With a new preface by Penelope Lively
Priscilla Napier grew up in Egypt during the last golden years of the Edwardian Age – a time when, for her parents’ generation, it seemed the sun would never set upon ‘the regimental band playing selections from HMS Pinafore under the banyan tree’.
In A Late Beginner Priscilla Napier recalls that childhood and those last fleeting years of the British Protectorate. Her father, Sir William Hayter, a clever, hard-working man with enlightened views, was legal and financial advisor to the Egyptian Government. Her brother William would later become British Ambassador in Moscow, her sister Alethea a distinguished writer, and Priscilla herself would marry and lose her husband in the Second World War. But here she is a high-spirited little girl, William a knickerbockered schoolboy and Alethea a muslin-clad toddler.
Priscilla brings vividly to life that far-off world – the house and its devoted Egyptian servants, the desert picnics with Nanny, the visits to Cairo Zoo, the afternoons spent rampaging with other children in the grounds of the Gezira Sporting Club. And the long summers in England when Lady Hayter took the children to join her sisters and their families in Sidmouth – a different scene altogether, especially as the First World War began to take its tragic toll of uncles and cousins.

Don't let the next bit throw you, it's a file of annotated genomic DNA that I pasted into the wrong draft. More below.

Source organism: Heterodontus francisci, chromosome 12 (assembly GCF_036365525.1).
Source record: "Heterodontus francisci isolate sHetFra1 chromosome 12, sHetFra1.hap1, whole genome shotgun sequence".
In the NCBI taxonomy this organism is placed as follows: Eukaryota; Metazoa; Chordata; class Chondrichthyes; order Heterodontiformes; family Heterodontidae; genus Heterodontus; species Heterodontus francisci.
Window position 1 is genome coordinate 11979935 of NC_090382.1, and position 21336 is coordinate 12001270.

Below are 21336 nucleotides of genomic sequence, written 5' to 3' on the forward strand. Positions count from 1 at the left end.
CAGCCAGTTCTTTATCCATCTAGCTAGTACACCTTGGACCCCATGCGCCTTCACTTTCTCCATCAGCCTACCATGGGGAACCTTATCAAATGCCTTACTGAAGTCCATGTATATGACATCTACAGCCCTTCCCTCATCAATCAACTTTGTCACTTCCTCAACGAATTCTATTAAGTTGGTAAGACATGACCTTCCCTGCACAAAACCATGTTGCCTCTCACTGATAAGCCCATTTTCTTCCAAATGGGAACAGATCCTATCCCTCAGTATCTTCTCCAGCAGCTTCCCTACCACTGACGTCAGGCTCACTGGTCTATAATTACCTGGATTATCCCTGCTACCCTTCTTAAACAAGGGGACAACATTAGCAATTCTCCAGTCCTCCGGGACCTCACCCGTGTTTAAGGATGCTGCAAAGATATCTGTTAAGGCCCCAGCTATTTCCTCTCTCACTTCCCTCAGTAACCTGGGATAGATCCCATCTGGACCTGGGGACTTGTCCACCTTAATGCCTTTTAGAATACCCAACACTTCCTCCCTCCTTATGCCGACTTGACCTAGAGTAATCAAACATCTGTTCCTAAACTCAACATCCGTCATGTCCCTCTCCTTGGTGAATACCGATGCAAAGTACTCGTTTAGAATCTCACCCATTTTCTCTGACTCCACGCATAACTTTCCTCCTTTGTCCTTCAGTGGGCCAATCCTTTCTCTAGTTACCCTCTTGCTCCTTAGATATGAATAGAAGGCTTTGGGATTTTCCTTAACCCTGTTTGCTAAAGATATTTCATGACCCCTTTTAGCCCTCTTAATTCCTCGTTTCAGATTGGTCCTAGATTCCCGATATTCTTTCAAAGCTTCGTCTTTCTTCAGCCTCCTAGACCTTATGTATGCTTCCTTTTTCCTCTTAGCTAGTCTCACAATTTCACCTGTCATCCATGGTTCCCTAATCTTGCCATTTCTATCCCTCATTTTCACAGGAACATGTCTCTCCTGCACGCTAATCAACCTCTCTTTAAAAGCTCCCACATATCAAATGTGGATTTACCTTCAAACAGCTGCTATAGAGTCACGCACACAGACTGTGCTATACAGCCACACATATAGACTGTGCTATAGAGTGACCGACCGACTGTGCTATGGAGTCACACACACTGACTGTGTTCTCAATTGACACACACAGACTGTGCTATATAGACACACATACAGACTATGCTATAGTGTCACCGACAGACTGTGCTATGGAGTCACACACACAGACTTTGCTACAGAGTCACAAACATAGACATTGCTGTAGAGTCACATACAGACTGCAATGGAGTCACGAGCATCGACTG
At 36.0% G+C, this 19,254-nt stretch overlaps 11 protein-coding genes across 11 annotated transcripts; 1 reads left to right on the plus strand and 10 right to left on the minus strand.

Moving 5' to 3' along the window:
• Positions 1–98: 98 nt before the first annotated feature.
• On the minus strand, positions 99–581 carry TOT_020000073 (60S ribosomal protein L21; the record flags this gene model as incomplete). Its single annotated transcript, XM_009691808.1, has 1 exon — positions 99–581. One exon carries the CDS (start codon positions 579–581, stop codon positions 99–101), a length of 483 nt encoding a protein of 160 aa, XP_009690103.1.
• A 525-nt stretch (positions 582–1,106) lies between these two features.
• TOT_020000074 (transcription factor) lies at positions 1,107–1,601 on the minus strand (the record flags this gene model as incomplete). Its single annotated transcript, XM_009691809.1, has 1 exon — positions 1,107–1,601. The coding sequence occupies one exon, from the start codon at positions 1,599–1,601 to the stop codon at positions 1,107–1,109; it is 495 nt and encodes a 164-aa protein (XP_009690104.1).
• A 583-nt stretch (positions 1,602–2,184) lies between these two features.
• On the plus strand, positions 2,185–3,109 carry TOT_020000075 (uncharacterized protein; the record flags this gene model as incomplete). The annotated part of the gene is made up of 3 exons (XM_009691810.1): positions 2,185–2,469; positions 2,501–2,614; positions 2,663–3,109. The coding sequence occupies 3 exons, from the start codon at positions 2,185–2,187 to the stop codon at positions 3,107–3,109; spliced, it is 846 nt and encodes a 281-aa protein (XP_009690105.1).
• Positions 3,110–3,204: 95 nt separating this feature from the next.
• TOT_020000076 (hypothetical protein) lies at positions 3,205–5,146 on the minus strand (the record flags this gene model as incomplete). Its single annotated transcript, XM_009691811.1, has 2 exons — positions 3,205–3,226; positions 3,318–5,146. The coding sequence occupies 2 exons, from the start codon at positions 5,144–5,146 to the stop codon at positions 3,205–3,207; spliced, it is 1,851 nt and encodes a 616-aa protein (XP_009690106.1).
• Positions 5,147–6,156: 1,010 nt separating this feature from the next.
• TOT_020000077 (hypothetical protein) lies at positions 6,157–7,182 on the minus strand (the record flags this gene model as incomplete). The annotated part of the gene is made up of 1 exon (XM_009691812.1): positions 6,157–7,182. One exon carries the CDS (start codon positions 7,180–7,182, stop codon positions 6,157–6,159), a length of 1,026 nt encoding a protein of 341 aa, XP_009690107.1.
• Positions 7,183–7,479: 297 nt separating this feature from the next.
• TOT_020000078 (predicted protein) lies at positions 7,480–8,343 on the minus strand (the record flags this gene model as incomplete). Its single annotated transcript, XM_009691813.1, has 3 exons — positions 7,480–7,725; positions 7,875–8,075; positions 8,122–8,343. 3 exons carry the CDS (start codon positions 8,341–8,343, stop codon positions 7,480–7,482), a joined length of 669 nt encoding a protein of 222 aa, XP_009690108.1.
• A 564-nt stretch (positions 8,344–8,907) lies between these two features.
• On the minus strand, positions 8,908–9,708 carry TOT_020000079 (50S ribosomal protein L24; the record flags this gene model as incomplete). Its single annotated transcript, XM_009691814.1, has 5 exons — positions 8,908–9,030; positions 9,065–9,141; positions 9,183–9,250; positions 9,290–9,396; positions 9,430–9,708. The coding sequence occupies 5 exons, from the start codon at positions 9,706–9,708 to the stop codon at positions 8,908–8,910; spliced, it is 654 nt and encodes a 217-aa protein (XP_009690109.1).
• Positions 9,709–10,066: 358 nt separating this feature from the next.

Priscilla Napier was a born writer, and A Late Beginner is a wonderful evocation not only of a place, a time and a climate of mind, but also of the child’s eye view. It ranks, says Penelope Lively in her introduction, ‘quite simply with the greatest accounts of how it is to be a child’.
Childhood is universal; circumstances may vary wildly, but the child’s eye view remains very much the same – without preconceptions, without expectations, simply absorbing and recording. Priscilla Napier’s eye was maverick and astute; she had the advantage of spending those crucially perceptive years in an exotic and complex country. – Penelope Lively
Before the Sun Set
This wonderful recreation of a time and a climate of mind – a hundred years ago, one realizes, startled – is not just an evocation of place but also of the child’s eye view. A Late Beginner...Read more
‘Tombs, dear. Where’s your other sock?’
No one told me that the pyramids had been one of the seven wonders of the ancient world, but they were certainly the primal wonder of mine. From early on they exercised an oddly persistent...Read more